GenOn to close 3,140 MW of coal-fired capacity

GenOn Energy (NYSE: GEN) expects to deactivate 3,140 MW of coal-fired generating capacity between June 2012 and May 2015 because forecasted returns on investments necessary to comply with environmental regulations are insufficient.

The affected units are:

  • The 460 MW Elrama plant in Pennsylvania, and the 217 MW Niles plant in Ohio, both expected to be shut down by June 2012;
  • The 401 MW Portland plant in Pennsylvania, expected to close in January 2015;
  • The 732 MW Avon Lake plant in Ohio, the 330 MW New Castle , the 597 MW Shawville and the 243 MW Titus units, all in Pennsylvania and expected to be shut down in April 2015; and
  • The 160 MW Glen Gardner unit in New Jersey, expected to close in May 2015.

 
The coal-fired units at Shawville, which is leased, will be placed in long-term protective layup. The required lease payments will continue to be made and the assets will be maintained in accordance with the lease.
 
Other expected fleet reductions are: the May 2012 expiration of a tolling agreement for the 630 MW Vandolah facility in Florida; and thepreviously announced retirements of the 482 MW Potomac River generating facility in Virginia in October 2012 and the 674 MW Contra Costa generating facility in California in May 2013, subject to regulatory approvals. Additionally, in January 2012, GenOn sold the mothballed 586 MW Indian River generating facility in Florida for $11.5 million. These fleet reductions, taken together with the previously mentioned 3,140 MW of deactivations, total 5,512 MW of generating capacity.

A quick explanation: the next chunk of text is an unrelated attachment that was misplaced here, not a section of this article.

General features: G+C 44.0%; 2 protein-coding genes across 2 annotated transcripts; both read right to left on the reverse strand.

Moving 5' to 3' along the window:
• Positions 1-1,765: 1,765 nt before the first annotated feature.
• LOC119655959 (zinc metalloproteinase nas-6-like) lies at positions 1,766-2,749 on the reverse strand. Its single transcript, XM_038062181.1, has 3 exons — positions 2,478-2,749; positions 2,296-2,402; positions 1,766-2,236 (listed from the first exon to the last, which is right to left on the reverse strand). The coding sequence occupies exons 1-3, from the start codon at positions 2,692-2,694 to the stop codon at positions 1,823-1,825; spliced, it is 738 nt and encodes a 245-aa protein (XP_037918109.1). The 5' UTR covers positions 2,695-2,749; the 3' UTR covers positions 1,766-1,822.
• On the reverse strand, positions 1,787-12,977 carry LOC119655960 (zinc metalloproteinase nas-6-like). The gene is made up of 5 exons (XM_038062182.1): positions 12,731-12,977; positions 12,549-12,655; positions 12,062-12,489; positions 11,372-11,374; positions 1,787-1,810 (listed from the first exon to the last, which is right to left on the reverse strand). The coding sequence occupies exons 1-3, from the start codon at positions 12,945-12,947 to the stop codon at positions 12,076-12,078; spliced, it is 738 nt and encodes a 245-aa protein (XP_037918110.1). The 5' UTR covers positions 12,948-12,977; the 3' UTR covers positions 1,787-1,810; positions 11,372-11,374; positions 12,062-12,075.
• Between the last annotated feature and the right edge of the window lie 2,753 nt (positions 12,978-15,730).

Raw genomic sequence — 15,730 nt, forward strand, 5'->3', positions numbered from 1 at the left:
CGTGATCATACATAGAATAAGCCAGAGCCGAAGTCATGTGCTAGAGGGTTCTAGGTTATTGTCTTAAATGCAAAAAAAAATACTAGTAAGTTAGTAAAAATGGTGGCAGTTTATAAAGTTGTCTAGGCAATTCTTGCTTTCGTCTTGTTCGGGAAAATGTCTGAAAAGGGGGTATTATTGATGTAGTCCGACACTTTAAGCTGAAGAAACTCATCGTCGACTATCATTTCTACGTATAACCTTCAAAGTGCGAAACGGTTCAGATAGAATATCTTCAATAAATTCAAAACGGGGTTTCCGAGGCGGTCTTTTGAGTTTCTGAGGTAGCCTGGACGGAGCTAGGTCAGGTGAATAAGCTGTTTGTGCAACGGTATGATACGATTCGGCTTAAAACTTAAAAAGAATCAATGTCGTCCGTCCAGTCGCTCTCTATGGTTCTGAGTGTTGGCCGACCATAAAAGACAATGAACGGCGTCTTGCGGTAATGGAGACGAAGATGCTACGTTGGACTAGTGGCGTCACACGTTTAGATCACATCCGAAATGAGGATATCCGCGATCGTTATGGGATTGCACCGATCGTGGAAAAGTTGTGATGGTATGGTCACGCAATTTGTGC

GenOn will have 19,490 MW of generating capacity, after giving effect to the deactivations and fleet reductions described above, and adding the 719 MW Marsh Landing generating facility in California, which is scheduled to become operational in mid-2013.
 
Since 2000, GenOn has invested approximately $2.4 billion in environmental controls for the remaining plants. In addition, GenOn expects to make further improvements by investing $586 to $726 million over the next ten years for major environmental controls at some of its generating stations to meet air and water environmental regulations.

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